Chancellor's Distinguished Teaching, Research Awards go to CASNR standouts
By: Norman Martin
Two faculty members with Texas Tech University's College of Agricultural Sciences and Natural Resources have been selected to receive Chancellor's Council Distinguished Faculty Awards, the highest faculty honor in the university system.
CASNR's winners are Courtney Meyers, an associate professor and graduate studies coordinator with the Department of Agricultural Education and Communications, and Venugopal Mendu, an assistant professor in the Department of Plant and Soil Science.
The teaching and research awards ceremony, which includes a $5,000 stipend and an engraved medallion, will be held on Thursday (Jan. 25) at the university's McKenzie-Merket Alumni Center. Texas Tech University System Chancellor Robert L. Duncan and Lawrence Schovanec, Texas Tech president, are set to make the presentations.
Meyers, who will receive a Distinguished Teaching Award, has been an associate professor of agricultural communications at Tech since 2014 after joining the faculty as assistant professor in 2008. The Kansas native received her bachelor's degree in agricultural communication and journalism from Kansas State University. Her master's degree in agricultural and extension education is from the University of Arkansas, and her doctorate in agricultural education and communication from the University of Florida.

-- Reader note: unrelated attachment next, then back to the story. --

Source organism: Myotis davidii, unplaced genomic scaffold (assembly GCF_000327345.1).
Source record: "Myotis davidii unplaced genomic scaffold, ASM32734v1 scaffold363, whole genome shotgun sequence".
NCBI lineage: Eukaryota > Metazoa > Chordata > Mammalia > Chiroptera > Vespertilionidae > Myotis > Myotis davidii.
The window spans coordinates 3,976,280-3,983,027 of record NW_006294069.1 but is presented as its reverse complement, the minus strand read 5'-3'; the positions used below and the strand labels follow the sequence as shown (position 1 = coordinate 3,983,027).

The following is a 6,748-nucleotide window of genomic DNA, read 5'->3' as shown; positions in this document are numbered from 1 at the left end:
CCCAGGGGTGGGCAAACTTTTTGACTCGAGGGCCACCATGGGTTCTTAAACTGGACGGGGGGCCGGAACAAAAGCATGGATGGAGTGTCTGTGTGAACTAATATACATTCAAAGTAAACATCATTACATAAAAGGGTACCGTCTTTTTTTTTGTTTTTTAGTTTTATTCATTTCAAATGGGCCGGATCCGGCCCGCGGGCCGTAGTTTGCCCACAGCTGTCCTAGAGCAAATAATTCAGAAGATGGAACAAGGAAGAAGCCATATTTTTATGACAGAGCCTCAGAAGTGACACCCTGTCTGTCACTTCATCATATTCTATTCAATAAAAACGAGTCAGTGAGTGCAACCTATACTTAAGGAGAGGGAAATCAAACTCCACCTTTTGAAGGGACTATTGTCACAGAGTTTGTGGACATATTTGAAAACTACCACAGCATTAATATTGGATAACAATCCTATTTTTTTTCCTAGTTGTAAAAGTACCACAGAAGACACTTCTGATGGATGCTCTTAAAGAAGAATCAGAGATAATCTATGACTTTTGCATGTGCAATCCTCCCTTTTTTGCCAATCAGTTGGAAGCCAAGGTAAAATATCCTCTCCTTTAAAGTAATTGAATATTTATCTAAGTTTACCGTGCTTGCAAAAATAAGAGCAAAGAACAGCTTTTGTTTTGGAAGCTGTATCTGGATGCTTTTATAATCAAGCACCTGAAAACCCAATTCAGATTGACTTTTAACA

Recent awards for Meyers include being named a 2018 Integrated Scholar by the university, the Bumpers College Alumni Society's Outstanding Young Alumna at the Dale Bumpers College of Agricultural, Food and Life Sciences at the University of Arkansas-Fayetteville (2017), and the U.S. Department of Agriculture's New Teacher Award (2015).
Separately, Mendu, who received a Distinguished Research Award, is focused on plant physiology and biochemistry, particularly plant cell wall biology. His lab is working on the regulation of cellulose biosynthesis in plants. One of his goals has been to identify and characterize the genes involved in the plant cell wall biosynthesis using model plant Arabidopsis and apply for the cotton fiber improvement.
Mendu received his bachelor's degree in agriculture and master's degree in genetics and plant breeding from ANGR Agricultural University-India. His doctorate in plant physiology/biochemistry/molecular biology is from the University of Kentucky. Recent awards for Mendu include the Texas Tech Alumni Association's New Faculty Award (2017) and CASNR Research Award (2017).
CONTACT: Steven Fraze, Interim Dean, College of Agricultural Sciences and Natural Resources, Texas Tech University at (806) 742-2808 or email@example.com
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Editor: Norman Martin
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